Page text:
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This week we have had two announcements about extreme (and I mean extreme) high performance storage arrays that follow the same basic approach. What they have in common is that they both use solid state (Flash) memory with a twist.

Oracle announces the Exadata Storage Server v2 their new Sun built OLTP Database machine and makes a point of slating SSDs. Oracle’s Flash is located in compact PCi cards slotted into the storage servers themselves. Exadata offers extreme performance levels of up to 1M IOPS but is only usable by an Oracle Database.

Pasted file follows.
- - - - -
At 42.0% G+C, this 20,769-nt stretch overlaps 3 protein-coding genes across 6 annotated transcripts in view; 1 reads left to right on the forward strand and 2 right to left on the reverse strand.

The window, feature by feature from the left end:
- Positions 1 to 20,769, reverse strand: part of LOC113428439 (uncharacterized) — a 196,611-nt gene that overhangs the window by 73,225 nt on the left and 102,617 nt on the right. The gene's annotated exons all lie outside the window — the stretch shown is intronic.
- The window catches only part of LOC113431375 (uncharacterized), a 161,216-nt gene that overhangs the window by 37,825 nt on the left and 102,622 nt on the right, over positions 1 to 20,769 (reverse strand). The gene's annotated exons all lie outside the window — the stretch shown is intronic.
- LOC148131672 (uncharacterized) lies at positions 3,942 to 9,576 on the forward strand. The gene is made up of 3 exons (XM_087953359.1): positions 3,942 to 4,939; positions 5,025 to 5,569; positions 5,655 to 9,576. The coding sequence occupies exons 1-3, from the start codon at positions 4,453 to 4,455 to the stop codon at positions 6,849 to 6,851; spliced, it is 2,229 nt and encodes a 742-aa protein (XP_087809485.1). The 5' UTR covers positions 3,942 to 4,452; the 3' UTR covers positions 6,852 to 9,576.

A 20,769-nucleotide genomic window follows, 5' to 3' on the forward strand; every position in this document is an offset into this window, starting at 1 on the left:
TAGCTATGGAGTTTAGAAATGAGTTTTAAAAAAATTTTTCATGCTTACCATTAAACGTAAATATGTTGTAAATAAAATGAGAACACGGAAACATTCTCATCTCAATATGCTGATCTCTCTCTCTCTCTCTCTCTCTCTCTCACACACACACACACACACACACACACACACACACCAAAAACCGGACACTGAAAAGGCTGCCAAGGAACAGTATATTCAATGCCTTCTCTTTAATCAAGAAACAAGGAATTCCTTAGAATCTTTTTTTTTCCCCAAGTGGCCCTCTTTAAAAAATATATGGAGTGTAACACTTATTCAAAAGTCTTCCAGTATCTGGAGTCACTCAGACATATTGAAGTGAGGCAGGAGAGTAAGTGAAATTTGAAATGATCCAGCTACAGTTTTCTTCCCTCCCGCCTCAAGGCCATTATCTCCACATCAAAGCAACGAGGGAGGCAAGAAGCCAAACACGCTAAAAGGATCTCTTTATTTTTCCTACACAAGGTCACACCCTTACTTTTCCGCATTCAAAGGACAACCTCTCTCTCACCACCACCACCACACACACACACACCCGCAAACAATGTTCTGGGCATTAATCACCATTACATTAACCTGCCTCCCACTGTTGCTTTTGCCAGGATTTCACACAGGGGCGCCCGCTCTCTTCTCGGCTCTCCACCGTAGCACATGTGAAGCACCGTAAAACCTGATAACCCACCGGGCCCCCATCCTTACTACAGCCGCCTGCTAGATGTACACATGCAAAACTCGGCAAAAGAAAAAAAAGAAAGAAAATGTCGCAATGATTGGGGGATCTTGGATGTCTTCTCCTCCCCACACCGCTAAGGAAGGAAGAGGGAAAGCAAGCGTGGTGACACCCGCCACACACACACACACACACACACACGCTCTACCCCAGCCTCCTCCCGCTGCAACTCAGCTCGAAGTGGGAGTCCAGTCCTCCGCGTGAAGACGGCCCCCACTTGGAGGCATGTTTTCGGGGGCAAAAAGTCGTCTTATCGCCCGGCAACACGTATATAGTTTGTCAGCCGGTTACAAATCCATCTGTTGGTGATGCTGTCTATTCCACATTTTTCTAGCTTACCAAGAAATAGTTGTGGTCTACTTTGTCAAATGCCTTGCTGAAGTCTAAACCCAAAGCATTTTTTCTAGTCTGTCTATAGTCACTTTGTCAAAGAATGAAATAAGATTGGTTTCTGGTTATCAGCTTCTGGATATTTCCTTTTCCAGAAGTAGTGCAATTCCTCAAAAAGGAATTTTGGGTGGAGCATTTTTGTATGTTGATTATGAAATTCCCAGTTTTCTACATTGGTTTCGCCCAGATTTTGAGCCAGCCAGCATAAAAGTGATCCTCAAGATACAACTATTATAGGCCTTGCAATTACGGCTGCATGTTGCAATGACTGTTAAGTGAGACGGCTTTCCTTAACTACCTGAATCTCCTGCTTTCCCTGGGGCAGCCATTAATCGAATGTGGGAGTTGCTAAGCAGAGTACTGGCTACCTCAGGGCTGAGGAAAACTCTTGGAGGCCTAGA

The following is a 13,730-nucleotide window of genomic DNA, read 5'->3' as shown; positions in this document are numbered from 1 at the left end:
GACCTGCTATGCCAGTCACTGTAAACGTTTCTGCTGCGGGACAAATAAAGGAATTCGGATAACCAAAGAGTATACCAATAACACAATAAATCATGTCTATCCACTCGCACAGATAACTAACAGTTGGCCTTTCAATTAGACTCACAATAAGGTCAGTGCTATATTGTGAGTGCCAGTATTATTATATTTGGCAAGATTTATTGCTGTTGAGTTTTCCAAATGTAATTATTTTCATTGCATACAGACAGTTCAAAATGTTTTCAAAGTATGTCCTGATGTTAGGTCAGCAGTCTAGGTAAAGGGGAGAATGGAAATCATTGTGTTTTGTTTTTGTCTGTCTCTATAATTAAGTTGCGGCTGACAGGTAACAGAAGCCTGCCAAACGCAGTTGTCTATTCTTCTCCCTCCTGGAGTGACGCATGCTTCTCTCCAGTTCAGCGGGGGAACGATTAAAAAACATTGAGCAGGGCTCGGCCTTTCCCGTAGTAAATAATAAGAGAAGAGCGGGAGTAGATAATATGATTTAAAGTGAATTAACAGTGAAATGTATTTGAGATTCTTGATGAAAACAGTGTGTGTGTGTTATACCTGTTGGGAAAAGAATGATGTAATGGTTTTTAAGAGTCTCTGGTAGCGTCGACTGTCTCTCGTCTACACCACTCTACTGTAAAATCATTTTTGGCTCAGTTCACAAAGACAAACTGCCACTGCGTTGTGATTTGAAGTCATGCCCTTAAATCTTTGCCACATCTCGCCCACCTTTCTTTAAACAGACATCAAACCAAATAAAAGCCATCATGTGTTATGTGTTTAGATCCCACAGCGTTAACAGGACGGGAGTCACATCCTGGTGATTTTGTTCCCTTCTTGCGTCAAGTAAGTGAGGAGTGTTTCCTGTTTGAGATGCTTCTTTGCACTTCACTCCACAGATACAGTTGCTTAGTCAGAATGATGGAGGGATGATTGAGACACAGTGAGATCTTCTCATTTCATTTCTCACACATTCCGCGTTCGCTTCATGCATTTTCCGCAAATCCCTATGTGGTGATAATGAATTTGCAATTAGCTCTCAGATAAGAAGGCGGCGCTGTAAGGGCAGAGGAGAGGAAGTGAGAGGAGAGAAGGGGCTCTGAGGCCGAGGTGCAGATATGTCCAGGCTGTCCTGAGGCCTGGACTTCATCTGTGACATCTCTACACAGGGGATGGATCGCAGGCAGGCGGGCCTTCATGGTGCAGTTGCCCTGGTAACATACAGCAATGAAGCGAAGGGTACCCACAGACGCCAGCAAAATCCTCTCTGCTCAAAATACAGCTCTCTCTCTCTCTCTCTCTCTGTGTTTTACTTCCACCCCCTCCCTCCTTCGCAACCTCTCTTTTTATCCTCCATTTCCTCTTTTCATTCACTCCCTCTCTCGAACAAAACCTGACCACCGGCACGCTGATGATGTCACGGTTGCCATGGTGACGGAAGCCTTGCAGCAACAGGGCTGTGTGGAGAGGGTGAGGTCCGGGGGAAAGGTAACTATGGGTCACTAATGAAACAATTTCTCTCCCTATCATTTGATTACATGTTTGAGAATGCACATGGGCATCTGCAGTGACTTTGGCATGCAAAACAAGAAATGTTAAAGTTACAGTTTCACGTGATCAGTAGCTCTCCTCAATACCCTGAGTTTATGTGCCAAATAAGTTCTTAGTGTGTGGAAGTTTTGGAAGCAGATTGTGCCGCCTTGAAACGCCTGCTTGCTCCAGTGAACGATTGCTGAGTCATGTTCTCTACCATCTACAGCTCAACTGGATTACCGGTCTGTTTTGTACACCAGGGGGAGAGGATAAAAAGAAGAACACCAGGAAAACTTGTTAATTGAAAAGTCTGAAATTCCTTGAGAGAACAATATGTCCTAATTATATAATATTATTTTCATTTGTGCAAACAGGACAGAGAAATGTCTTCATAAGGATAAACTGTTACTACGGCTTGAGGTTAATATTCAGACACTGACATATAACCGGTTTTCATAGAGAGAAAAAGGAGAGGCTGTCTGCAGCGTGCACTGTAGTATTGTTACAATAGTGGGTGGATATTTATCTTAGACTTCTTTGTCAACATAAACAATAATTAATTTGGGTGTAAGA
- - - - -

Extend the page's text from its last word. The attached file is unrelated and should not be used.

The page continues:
Violin Memory’s 1010 storage appliance is configured with up to 62 Flash Violin Intelligent Memory Modules (VIMMs); VIMMs support 32GB or 64GB of SLC (Single Level Cell) flash memory in a package that supports up to 4 TB and offers 250K IOPS as a general storage device.

Neither use Solid State Disks (SSD), because neither have a legacy of high performance fibre disks to support and don’t need the interface compatibility that SSDs offer. Using flash via SSD means sending all of the data up and down a serial interface, through a SAS controller. Both Violin and Oracle have recognized that Flash doesn’t necessarily mean SSD.

Game changed again.